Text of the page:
Today’s reading is John 21: 1-14 (NABRE):
The Appearance to the Seven Disciples.
1 After this, Jesus revealed himself again to his disciples at the Sea of Tiberias. He revealed himself in this way.
2 Together were Simon Peter, Thomas called Didymus, Nathanael from Cana in Galilee, Zebedee’s sons, and two others of his disciples.
3 Simon Peter said to them, “I am going fishing.” They said to him, “We also will come with you.” So they went out and got into the boat, but that night they caught nothing.
4 When it was already dawn, Jesus was standing on the shore; but the disciples did not realize that it was Jesus.
5 Jesus said to them, “Children, have you caught anything to eat?” They answered him, “No.”
6 So he said to them, “Cast the net over the right side of the boat and you will find something.” So they cast it, and were not able to pull it in because of the number of fish.
7 So the disciple whom Jesus loved said to Peter, “It is the Lord.” When Simon Peter heard that it was the Lord, he tucked in his garment, for he was lightly clad, and jumped into the sea.
8 The other disciples came in the boat, for they were not far from shore, only about a hundred yards, dragging the net with the fish.
9 When they climbed out on shore, they saw a charcoal fire with fish on it and bread.
10 Jesus said to them, “Bring some of the fish you just caught.”
11 So Simon Peter went over and dragged the net ashore full of one hundred fifty-three large fish. Even though there were so many, the net was not torn.
12 Jesus said to them, “Come, have breakfast.” And none of the disciples dared to ask him, “Who are you?” because they realized it was the Lord.
13 Jesus came over and took the bread and gave it to them, and in like manner the fish.
14 This was now the third time Jesus was revealed to his disciples after being raised from the dead.
“Jesus said to them, ‘Children, have you caught anything to eat?’ They answered him, ‘No.’” The Apostles had been fishing all night and had not caught one thing. We have all had these frustrating moments before. We work for a good cause and get nowhere. Sometimes we feel like we’re worse off than we started. The Apostles had a solution to this issue, however. They may not have known at first to whom they were speaking, but they solved their problem by conversing with and listening to Jesus. Another word for engaging in conversation with the Lord is prayer.
Prayer is the way that we receive all graces. It is the axis on which our life needs to rotate. If God created us, has given us endless gifts, and has given us a unique purpose in life to carry out His mission, we should clearly be in touch with Him. We can give thanks to Him, glorify His name, admit our faults to Him so that He may forgive us, or ask for graces for ourselves and others through petition. Prayer is necessary in the life of a Christian, and everything else in our lives should branch out from it.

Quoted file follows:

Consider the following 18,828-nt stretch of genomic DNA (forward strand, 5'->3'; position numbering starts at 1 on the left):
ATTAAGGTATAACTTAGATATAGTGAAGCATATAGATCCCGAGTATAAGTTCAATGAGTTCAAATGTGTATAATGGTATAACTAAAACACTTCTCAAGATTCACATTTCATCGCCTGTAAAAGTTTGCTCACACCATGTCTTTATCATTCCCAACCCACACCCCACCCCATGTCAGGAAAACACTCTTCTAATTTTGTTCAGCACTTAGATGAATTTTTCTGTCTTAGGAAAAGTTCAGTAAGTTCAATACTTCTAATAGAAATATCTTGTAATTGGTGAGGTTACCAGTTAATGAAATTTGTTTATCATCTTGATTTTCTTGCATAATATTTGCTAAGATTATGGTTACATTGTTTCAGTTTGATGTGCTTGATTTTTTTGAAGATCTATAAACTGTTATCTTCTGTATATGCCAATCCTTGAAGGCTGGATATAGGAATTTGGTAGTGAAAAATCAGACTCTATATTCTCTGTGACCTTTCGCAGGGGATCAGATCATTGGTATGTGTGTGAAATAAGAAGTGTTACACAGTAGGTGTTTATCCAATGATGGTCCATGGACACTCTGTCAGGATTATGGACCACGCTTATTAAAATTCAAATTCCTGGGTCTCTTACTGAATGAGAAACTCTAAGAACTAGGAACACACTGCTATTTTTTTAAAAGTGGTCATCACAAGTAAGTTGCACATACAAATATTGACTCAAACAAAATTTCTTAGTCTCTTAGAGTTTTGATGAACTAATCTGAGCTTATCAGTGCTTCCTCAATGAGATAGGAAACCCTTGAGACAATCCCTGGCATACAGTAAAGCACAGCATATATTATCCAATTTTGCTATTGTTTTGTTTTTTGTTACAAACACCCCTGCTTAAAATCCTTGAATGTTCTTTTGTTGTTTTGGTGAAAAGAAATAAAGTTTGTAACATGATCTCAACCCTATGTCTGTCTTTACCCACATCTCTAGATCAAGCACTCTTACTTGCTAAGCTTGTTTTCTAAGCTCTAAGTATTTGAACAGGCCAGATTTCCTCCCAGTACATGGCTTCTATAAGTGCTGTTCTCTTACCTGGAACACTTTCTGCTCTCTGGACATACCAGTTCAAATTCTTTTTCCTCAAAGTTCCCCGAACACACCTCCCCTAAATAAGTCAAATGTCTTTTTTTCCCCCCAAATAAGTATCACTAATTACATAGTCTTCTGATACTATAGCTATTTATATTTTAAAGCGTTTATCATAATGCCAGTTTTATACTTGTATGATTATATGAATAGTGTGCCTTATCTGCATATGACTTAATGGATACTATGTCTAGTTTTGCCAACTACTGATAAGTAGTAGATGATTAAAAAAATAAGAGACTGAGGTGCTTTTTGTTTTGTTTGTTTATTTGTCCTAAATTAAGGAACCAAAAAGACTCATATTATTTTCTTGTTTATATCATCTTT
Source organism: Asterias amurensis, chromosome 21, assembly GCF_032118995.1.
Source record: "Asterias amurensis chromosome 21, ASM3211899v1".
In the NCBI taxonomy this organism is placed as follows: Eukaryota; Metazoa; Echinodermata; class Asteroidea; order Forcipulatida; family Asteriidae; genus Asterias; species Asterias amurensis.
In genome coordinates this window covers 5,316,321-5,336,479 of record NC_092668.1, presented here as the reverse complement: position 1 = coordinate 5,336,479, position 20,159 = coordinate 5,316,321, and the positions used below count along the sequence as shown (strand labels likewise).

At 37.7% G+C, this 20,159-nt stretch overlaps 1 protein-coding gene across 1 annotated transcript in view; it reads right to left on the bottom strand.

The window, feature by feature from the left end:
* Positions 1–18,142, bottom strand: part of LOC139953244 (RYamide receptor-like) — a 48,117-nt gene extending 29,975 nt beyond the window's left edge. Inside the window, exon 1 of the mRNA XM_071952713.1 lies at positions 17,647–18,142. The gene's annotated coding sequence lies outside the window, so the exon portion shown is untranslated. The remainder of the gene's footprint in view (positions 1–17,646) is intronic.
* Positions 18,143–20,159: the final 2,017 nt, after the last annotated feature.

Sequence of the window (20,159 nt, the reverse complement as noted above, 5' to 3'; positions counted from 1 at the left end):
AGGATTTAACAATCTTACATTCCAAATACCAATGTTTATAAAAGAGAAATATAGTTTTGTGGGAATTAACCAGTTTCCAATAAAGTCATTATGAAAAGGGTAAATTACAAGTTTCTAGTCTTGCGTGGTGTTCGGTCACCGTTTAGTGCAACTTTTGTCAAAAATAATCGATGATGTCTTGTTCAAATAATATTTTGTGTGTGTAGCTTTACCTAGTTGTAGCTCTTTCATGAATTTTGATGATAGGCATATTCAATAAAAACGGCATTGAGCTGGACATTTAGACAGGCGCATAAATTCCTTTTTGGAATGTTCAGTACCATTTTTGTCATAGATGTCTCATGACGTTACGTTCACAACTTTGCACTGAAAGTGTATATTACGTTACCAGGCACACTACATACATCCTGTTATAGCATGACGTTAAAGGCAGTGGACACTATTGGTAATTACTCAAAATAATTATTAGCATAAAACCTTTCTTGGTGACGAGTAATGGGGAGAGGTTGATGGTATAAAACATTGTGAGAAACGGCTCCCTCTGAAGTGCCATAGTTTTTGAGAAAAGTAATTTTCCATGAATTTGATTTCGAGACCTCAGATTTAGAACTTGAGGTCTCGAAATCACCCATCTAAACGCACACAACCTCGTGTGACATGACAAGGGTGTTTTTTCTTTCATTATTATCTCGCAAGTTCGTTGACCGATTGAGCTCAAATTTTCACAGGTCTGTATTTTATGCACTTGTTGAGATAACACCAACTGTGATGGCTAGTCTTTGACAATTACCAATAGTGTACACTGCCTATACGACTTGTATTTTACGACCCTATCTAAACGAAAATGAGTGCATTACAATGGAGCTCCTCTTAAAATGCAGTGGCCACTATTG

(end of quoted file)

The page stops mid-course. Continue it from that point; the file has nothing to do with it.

Another thing about prayer is that it’s not a one-sided conversation. We must listen to Jesus as well, taking to heart and trusting in His Word. Only when we listen to Christ can we respond by carrying out the Will of God. The Apostles listened to Jesus when He called out to them, and they carried out His command after listening. Catching one hundred and fifty-three fish was the material reward. And the best part is, even though this reward made the Apostles happy, this was not what they rejoiced about. Rather, they rejoiced because they knew their Savior was there, and because they knew that He loved them. They immediately went to shore to be close to the Lord, and to enter into communion with Him. They received fish and bread from Him, and were satisfied physically and spiritually.
This is why prayer is so important! Prayer, our bond with Jesus, is what gives us eternal satisfaction and joy. Jesus showers graces upon us each and every day, and all we need to do is acknowledge Him, thank Him, and listen to Him, so as to unlock the greatest reward He has in store for us: an eternal relationship of love. Jesus gives Himself entirely to us unconditionally, without strings attached. All we need to do to be happy is to give ourselves fully to Him in return.
Today is Good Friday. Today, Our Lord gave Himself entirely for us. He gave His life, taking the pain of each and every sin we have committed, so that He could prepare to give us a home with Him in heaven. He gave up His life to give us life. That’s a lot of giving. Why don’t we do the same? Let us give Him ourselves completely. Give Him the love and attention that He deserves in prayer, after all the love and attention that He gives us. Rejoice in Him, as the Apostles rejoiced in Him, and as He rejoices in all of us. Shed tears for Him, who bears the weight of our sins today on the cross, as He sheds tears for us when we turn on Him. Let us always be listening to Him, as He always listens to us. Let us give Him a place at the center of our lives, because He puts us at the center of His.
Kevin Kearns ’20 is a freshman living in Thayer Hall.